While many are deterred by the prospect of making a scene on Facebook, Andoe marches into battle fearlessly. “What makes stirring the pot work is people’s inconsistencies,” he says. “You call them out on a double standard, and you touch on that and you get a big reaction. There are a lot of falsehoods—people saying someone is chasing them down Arsenal Street, for example.” He pauses for a moment, sips his ice water thoughtfully: It’s the end of April, one of the first truly warm early evenings of the year. “But then sometimes I wake up with a sense of dread,” he says. “Everyone in St. Louis has a constituency, so the unintended consequence is that someone you really like may be pulled in overnight.”
For a time, Andoe got around the next-morning regrets issue by posting what he calls blue light specials—posts that would be up for 30 minutes or less, named after the brief sales on select items at Kmart. For example, once, when a community leader reduced interns at Vital Voice to tears, Andoe posted the offender’s legal name along with instructions on how to locate his criminal record. “A good friend who was delighted by the move nevertheless advised me that I might regret wading into all that, so I pulled it,” he says. He retired the blue light specials, however, when he acquired an adversary with an impressive screenshot game. “I still may remove a post now and then,” he says, “but I no longer assume the removal on my end means the turmoil is over.”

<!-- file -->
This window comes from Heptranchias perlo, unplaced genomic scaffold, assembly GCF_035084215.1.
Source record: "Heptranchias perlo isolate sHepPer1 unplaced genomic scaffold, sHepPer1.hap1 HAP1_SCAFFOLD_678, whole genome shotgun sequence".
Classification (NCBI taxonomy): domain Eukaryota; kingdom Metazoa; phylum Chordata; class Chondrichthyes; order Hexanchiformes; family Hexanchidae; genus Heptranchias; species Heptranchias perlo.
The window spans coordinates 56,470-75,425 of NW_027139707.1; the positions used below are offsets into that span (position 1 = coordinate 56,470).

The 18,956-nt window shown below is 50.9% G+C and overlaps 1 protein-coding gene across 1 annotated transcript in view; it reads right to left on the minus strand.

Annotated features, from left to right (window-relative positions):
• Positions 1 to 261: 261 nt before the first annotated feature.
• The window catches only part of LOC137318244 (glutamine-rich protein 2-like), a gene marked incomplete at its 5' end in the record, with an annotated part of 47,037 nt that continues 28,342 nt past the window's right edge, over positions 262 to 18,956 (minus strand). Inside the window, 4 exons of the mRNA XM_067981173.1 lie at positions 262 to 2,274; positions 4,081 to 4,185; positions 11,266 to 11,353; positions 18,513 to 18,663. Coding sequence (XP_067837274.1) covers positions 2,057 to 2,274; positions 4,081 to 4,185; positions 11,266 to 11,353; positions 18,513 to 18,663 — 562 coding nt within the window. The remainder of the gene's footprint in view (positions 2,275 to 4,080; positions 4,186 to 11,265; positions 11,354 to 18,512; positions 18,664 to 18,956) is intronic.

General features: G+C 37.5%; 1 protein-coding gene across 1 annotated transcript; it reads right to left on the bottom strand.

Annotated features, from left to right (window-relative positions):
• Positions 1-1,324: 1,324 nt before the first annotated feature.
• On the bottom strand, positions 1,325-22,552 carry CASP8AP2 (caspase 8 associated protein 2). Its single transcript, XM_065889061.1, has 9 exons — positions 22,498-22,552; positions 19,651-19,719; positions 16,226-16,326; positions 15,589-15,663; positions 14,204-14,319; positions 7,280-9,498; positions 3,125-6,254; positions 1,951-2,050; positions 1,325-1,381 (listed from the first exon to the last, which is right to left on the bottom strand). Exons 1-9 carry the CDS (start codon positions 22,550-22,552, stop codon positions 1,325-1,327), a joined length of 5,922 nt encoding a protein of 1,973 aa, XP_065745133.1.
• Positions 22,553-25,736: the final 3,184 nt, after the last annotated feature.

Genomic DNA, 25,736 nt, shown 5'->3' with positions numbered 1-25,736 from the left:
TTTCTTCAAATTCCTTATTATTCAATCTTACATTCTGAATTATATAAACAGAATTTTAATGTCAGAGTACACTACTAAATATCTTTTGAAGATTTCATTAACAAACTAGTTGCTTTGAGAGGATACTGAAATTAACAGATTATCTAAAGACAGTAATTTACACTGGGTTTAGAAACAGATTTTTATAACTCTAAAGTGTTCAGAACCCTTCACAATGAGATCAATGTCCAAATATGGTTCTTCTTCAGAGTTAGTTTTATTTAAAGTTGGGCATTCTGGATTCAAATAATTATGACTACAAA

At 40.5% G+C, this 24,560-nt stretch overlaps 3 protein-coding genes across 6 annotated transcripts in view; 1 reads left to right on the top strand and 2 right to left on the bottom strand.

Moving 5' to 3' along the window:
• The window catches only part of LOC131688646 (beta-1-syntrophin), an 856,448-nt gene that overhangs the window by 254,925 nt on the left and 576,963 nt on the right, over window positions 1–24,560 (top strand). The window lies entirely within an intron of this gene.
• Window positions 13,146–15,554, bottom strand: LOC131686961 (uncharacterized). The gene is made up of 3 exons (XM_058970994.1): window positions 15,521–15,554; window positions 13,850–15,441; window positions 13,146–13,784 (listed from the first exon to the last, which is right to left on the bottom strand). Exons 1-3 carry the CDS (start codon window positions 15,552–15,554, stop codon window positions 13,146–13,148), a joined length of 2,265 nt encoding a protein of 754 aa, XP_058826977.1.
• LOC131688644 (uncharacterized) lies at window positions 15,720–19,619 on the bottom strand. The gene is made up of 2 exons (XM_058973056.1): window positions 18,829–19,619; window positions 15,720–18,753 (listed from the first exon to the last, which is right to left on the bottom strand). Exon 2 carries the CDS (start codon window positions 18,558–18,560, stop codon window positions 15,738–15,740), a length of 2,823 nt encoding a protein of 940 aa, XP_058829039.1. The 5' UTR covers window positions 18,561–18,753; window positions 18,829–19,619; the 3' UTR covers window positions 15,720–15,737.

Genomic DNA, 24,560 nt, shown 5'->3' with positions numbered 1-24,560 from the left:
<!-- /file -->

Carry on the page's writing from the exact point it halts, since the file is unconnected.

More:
A city of intertwined, intersecting stories
For Andoe, the ongoing, seemingly eternal nature of so many aspects of St. Louis—including turmoil—is a draw. Smaller places simply have less material, he thinks, and it can be almost impossible to get hooked into the narrative of larger cities, which are almost always more transient. St. Louis, for Andoe, is that perfect bowl of porridge, and his love for it, which runs through “Villadiva” like blood through a body, is of the variety that few express, or admit to publicly. “I’m kind of past wishing St. Louis would become something different than what it is,” he says.
In sharp contrast to those who are often quoted on matters of civic comport, Andoe doesn’t reference corporations or professional sports teams and championship titles. “I would like to see people own that there’s a culture here, that there’s something unique—the mysticism that’s fairly common, the backstory,” he says. “So many places are parodies of what they once were thanks to gentrification, but where’s the imagination? Everyone crams into five cities, and they’re not particularly interesting people.”
Andoe believes, as many here do, that St. Louis’ brand of eccentricity is unintentional, earnest and unselfconscious. “Other cities like Austin or Portland, that’s their brand,” he’s says. “We’re just authentically weird, and we don’t even understand it.”